posted by loquacious on Sep 14, 2008 - 21 comments

Seeing in four dimensions

Mathematicians create videos that help in visualizing four-dimensional objects. Science News writes about it: seeing in four dimensions.
posted by Surfin' Bird on Aug 24, 2008 - 26 comments


How deep does the rabbit hole go? The Ultimate Fractal Video Project features animated zooms into the famous Mandelbrot Set. Some zoom in so far that, by the end of the dive, the first frame you had viewed would be as large as (or larger than) the known universe. | The animations are offered as .zip'd WMV files; lower-quality versions are viewable on FractAlkemist's YouTube page. [more inside]
posted by not_on_display on Jul 29, 2008 - 13 comments

The Black Swan is episte-riffic!

The Black Swan: The Impact of the Highly Improbable by Nassim Taleb is out. Reviews in the Wall Street Journal, LA Times, and Financial Times. Just in time with those of us with a love of Hume's problem of induction, non-Gaussian distributions and financial intellectualism. Read an early draft of chapter 16, The Bell Curve, That Great Intellectual Fraud. Read Taleb's "philisophical and literary notebook." Then, in a feat of metanarrative rarely seen outside of Metatalk, read his comments on comments on the book. Previously on Metafilter: Languagehat has already made his thoughts on Taleb known, it wasn't pretty, and someone with "vested interests in Taleb" responded. Taleb, refreshingly, does not shy away from debates about his work.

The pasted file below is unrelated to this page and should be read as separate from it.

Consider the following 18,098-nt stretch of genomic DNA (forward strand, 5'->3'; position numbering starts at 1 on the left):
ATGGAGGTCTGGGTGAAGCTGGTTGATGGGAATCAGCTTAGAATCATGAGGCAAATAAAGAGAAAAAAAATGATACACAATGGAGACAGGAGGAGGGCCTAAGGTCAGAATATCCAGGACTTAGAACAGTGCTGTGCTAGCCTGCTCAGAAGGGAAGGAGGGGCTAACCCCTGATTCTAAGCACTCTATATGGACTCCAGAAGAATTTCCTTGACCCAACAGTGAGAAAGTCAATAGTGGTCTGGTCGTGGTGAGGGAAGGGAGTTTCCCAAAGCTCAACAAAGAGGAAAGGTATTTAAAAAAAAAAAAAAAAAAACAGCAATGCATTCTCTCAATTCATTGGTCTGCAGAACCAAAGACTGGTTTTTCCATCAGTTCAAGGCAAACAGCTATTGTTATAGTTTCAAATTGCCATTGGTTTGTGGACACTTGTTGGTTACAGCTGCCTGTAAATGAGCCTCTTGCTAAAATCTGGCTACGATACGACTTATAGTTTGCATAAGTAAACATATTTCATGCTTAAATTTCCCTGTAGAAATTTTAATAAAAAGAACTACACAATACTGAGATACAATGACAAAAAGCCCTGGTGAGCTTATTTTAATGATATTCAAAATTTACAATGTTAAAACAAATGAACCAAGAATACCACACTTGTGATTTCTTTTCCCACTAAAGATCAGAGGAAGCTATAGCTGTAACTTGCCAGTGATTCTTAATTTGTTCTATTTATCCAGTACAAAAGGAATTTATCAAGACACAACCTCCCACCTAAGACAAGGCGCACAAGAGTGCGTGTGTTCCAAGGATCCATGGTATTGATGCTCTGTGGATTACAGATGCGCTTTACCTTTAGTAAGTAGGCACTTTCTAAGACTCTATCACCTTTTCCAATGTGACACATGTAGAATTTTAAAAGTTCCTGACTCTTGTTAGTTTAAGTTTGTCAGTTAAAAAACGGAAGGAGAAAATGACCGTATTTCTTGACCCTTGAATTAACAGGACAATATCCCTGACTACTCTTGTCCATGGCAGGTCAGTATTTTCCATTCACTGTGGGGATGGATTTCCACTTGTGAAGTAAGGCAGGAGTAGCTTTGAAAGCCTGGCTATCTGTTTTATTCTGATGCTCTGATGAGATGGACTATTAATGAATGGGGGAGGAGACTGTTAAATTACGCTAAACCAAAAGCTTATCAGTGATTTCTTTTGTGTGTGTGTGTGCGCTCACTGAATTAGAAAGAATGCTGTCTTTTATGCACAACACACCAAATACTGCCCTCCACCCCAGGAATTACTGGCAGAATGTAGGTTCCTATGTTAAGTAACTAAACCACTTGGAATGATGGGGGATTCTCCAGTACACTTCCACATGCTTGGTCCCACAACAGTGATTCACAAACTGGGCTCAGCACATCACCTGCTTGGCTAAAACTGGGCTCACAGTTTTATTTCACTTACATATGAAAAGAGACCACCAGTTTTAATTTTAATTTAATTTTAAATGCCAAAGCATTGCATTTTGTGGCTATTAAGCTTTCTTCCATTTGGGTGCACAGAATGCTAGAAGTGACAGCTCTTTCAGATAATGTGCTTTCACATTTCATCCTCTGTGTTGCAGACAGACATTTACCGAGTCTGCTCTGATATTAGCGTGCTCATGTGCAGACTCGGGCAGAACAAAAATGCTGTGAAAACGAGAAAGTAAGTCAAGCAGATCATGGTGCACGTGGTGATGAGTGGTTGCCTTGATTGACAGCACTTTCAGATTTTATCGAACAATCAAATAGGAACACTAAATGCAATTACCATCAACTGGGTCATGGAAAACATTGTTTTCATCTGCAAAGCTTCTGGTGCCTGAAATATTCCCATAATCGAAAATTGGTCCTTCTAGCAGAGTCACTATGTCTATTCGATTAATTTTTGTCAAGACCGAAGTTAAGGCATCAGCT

posted by geoff. on Apr 30, 2007 - 66 comments

BIG, little.

A Mandelbrot zoom that is much larger than our known universe.
Previously mentioned here, but it deserves its own mention. Via.
posted by the Real Dan on Apr 2, 2007 - 137 comments

Mandelbrot on Fractals as A Theory of Roughness.

A talk with Benoît Mandelbrot, entitled Fractals in Science, Engineering and Finance (Roughness and Beauty) [video, 80mins, realplayer] about fractals as A Theory of Roughness.
posted by MetaMonkey on Dec 3, 2006 - 5 comments

Biggest breakthroughs of the next 50 years

What will be the biggest scientific breakthroughs of the next 50 years? As part of their 50th anniversary celebration, the New Scientist asked 70 prominent minds for ideas on the subject. You can read the thoughts of scientists like Freeman Dyson, Benoit Mandelbrot and Jane Goodall individually, or browse by topic. For example, eight thinkers have something to say about alien life. The links to browse by topic can be found at the beginning of the main link. Also, compare with this thread about similar predictions from 1950.
posted by jeffmshaw on Nov 19, 2006 - 89 comments

Let's get stoned and explore bounded equations

Mandelbrot explorer 20th century Dutch mathemeticians are cool. http://www.ddewey.net/mandelbrot/
posted by longsleeves on May 24, 2005 - 21 comments


The Buddhabrot Set is a re-visualization of the Mandelbrot Set, created with a rendering technique invented by Melinda Green, who further extended it to create the Buddhagram. [Via MonkeyFilter.]
posted by homunculus on Feb 4, 2004 - 15 comments